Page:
Photos of the mix and the final muffins:

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This made 10 (probably would have been 9 without my doubling the oats), and the calories are up a bit due to that mistake, but the cookie butter is actually quite similar to the calorie content of almond butter (though probably not as nutritionally dense), and the resulting nutritional info is:

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Pumpkin based oatmeal

And lastly (for now), pumpkin baked oatmeal, also from CCK. This is another that’s simple and straight forward so I didn’t make any significant changes – I used Lyle’s golden syrup instead of maple or stevia. And I again topped it with a bit of maple caramel syrup. This was yummy and satisfying, although about double the calorie content estimated on that site – I think due to my choice of sweetener.

Progress and results pics:

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And nutritional info:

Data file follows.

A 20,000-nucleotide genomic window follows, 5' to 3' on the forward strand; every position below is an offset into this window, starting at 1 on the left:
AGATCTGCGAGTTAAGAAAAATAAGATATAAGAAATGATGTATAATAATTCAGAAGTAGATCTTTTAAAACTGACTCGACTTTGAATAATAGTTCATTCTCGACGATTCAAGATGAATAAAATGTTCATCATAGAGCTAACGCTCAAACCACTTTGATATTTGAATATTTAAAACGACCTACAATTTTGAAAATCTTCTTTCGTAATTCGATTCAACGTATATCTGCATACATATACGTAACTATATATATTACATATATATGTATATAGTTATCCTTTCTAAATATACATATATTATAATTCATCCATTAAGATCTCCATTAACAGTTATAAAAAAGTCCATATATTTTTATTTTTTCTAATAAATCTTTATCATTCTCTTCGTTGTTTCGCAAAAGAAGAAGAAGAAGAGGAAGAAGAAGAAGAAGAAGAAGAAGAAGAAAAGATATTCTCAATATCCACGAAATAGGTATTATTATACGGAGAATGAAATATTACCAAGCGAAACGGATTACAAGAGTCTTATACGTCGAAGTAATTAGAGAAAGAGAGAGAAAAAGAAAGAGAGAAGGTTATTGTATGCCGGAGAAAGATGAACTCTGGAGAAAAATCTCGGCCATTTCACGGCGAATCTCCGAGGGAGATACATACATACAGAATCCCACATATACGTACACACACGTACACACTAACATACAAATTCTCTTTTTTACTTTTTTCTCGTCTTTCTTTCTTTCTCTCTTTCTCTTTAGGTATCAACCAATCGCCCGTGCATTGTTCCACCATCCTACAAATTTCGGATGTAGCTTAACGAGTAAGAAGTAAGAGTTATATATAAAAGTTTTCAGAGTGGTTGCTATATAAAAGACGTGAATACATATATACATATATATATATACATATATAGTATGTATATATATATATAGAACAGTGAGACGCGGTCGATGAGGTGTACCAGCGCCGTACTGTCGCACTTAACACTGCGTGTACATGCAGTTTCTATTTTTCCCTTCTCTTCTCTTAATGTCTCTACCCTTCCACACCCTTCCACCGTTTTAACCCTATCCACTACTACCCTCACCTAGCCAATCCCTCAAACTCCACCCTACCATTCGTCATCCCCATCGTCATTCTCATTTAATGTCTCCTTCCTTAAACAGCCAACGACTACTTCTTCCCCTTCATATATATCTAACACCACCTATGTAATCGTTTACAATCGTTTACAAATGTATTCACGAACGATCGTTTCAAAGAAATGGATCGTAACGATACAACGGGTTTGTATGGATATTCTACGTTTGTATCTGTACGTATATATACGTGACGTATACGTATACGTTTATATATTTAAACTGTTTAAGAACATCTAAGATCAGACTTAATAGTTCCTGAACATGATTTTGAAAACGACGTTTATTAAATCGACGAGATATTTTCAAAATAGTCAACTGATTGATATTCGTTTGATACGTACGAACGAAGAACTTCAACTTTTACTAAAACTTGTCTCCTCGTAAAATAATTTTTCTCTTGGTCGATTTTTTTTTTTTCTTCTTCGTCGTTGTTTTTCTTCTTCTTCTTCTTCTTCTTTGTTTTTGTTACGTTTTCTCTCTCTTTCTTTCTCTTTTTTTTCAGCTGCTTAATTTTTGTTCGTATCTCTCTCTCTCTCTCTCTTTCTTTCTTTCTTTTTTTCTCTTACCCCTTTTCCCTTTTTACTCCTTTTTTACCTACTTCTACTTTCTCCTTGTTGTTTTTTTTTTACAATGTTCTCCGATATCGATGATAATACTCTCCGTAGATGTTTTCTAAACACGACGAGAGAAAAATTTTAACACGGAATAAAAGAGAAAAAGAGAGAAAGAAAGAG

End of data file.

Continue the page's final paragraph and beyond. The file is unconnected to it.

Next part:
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Pumpkin oatmeal cookie sandwiches with cinnamon cream cheese icing filling

Whew, that title’s a mouthful!

OK so this was inspired by this recipe for “oatmeal pumpkin creme pies” except I read it a while before actually planning to make it, at the same time I was looking at a lot of pumpkiny type recipes, and then when I went back to it, I was like “wait, weren’t the cookies themselves pumpkin? Am I confusing this with another recipe I read?” but I couldn’t find what I had been thinking of so I ended up just separately looking up recipes for pumpkin oatmeal cookies and cream cheese icing filling. So I ended up using the cookies from this recipe (but not the glaze) and the icing from this recipe (but not the cupcakes) and doing a mishmash.